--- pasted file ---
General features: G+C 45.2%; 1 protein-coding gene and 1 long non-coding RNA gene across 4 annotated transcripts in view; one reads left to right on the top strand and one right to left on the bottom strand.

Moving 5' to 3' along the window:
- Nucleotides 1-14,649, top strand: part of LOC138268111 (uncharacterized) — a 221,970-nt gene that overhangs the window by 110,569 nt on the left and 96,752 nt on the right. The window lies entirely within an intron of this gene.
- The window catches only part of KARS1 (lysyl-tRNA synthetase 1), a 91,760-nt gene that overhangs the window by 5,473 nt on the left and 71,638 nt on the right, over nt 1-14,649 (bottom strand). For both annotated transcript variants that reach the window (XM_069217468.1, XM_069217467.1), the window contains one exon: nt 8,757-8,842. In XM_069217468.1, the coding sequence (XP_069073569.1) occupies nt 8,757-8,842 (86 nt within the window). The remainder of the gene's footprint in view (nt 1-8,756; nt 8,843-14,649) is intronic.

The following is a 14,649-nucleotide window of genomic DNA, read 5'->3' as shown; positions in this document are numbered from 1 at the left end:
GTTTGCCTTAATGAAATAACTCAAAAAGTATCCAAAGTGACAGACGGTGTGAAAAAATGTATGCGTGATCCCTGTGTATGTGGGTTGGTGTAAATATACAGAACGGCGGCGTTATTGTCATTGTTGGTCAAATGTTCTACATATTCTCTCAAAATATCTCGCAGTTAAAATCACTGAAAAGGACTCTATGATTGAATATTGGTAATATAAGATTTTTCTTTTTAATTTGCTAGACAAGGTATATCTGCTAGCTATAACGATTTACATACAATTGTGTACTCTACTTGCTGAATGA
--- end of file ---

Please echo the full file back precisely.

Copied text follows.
General features: G+C 45.2%; 1 protein-coding gene and 1 long non-coding RNA gene across 4 annotated transcripts in view; one reads left to right on the top strand and one right to left on the bottom strand.

Moving 5' to 3' along the window:
- Nucleotides 1-14,649, top strand: part of LOC138268111 (uncharacterized) — a 221,970-nt gene that overhangs the window by 110,569 nt on the left and 96,752 nt on the right. The window lies entirely within an intron of this gene.
- The window catches only part of KARS1 (lysyl-tRNA synthetase 1), a 91,760-nt gene that overhangs the window by 5,473 nt on the left and 71,638 nt on the right, over nt 1-14,649 (bottom strand). For both annotated transcript variants that reach the window (XM_069217468.1, XM_069217467.1), the window contains one exon: nt 8,757-8,842. In XM_069217468.1, the coding sequence (XP_069073569.1) occupies nt 8,757-8,842 (86 nt within the window). The remainder of the gene's footprint in view (nt 1-8,756; nt 8,843-14,649) is intronic.

The following is a 14,649-nucleotide window of genomic DNA, read 5'->3' as shown; positions in this document are numbered from 1 at the left end:
GTTTGCCTTAATGAAATAACTCAAAAAGTATCCAAAGTGACAGACGGTGTGAAAAAATGTATGCGTGATCCCTGTGTATGTGGGTTGGTGTAAATATACAGAACGGCGGCGTTATTGTCATTGTTGGTCAAATGTTCTACATATTCTCTCAAAATATCTCGCAGTTAAAATCACTGAAAAGGACTCTATGATTGAATATTGGTAATATAAGATTTTTCTTTTTAATTTGCTAGACAAGGTATATCTGCTAGCTATAACGATTTACATACAATTGTGTACTCTACTTGCTGAATGA